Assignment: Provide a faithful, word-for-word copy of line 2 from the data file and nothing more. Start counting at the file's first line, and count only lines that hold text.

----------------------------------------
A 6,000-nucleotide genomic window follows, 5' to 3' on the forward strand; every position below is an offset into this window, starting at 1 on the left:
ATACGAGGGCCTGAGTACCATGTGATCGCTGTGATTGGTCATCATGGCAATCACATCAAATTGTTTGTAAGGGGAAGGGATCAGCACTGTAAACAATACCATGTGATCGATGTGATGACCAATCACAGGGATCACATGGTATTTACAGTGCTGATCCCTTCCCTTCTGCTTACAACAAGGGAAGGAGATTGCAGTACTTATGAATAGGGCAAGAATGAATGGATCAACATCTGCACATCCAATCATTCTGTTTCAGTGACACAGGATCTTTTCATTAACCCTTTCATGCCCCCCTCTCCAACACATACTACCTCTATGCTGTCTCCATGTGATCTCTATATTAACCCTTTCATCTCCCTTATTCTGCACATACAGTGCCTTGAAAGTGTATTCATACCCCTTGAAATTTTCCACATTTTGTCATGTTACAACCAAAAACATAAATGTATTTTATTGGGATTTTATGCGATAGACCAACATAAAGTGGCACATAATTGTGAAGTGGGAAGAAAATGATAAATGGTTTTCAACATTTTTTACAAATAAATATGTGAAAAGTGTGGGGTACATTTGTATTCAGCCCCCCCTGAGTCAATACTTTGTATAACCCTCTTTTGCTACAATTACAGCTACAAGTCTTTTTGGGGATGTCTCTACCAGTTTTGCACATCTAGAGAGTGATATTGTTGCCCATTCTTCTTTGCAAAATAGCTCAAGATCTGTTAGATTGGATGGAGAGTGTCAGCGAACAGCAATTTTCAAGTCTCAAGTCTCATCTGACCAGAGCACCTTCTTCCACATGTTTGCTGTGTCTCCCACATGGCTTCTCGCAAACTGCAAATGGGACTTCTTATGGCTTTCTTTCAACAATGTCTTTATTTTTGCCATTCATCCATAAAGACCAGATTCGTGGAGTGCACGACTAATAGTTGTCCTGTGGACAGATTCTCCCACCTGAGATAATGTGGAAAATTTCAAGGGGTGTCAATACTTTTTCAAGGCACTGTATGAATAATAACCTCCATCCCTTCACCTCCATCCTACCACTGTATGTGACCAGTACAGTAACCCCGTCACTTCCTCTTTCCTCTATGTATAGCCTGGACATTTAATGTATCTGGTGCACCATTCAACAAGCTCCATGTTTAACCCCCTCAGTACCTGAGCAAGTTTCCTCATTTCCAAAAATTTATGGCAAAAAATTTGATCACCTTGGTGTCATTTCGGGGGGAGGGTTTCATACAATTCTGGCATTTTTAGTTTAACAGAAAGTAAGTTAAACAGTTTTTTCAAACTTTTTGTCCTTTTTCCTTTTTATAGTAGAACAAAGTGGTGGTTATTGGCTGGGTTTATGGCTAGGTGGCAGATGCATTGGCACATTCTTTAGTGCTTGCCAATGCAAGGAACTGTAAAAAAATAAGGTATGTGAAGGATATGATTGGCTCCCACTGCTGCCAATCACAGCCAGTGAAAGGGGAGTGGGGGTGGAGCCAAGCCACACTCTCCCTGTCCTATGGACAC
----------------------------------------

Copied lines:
ATACGAGGGCCTGAGTACCATGTGATCGCTGTGATTGGTCATCATGGCAATCACATCAAATTGTTTGTAAGGGGAAGGGATCAGCACTGTAAACAATACCATGTGATCGATGTGATGACCAATCACAGGGATCACATGGTATTTACAGTGCTGATCCCTTCCCTTCTGCTTACAACAAGGGAAGGAGATTGCAGTACTTATGAATAGGGCAAGAATGAATGGATCAACATCTGCACATCCAATCATTCTGTTTCAGTGACACAGGATCTTTTCATTAACCCTTTCATGCCCCCCTCTCCAACACATACTACCTCTATGCTGTCTCCATGTGATCTCTATATTAACCCTTTCATCTCCCTTATTCTGCACATACAGTGCCTTGAAAGTGTATTCATACCCCTTGAAATTTTCCACATTTTGTCATGTTACAACCAAAAACATAAATGTATTTTATTGGGATTTTATGCGATAGACCAACATAAAGTGGCACATAATTGTGAAGTGGGAAGAAAATGATAAATGGTTTTCAACATTTTTTACAAATAAATATGTGAAAAGTGTGGGGTACATTTGTATTCAGCCCCCCCTGAGTCAATACTTTGTATAACCCTCTTTTGCTACAATTACAGCTACAAGTCTTTTTGGGGATGTCTCTACCAGTTTTGCACATCTAGAGAGTGATATTGTTGCCCATTCTTCTTTGCAAAATAGCTCAAGATCTGTTAGATTGGATGGAGAGTGTCAGCGAACAGCAATTTTCAAGTCTCAAGTCTCATCTGACCAGAGCACCTTCTTCCACATGTTTGCTGTGTCTCCCACATGGCTTCTCGCAAACTGCAAATGGGACTTCTTATGGCTTTCTTTCAACAATGTCTTTATTTTTGCCATTCATCCATAAAGACCAGATTCGTGGAGTGCACGACTAATAGTTGTCCTGTGGACAGATTCTCCCACCTGAGATAATGTGGAAAATTTCAAGGGGTGTCAATACTTTTTCAAGGCACTGTATGAATAATAACCTCCATCCCTTCACCTCCATCCTACCACTGTATGTGACCAGTACAGTAACCCCGTCACTTCCTCTTTCCTCTATGTATAGCCTGGACATTTAATGTATCTGGTGCACCATTCAACAAGCTCCATGTTTAACCCCCTCAGTACCTGAGCAAGTTTCCTCATTTCCAAAAATTTATGGCAAAAAATTTGATCACCTTGGTGTCATTTCGGGGGGAGGGTTTCATACAATTCTGGCATTTTTAGTTTAACAGAAAGTAAGTTAAACAGTTTTTTCAAACTTTTTGTCCTTTTTCCTTTTTATAGTAGAACAAAGTGGTGGTTATTGGCTGGGTTTATGGCTAGGTGGCAGATGCATTGGCACATTCTTTAGTGCTTGCCAATGCAAGGAACTGTAAAAAAATAAGGTATGTGAAGGATATGATTGGCTCCCACTGCTGCCAATCACAGCCAGTGAAAGGGGAGTGGGGGTGGAGCCAAGCCACACTCTCCCTGTCCTATGGACAC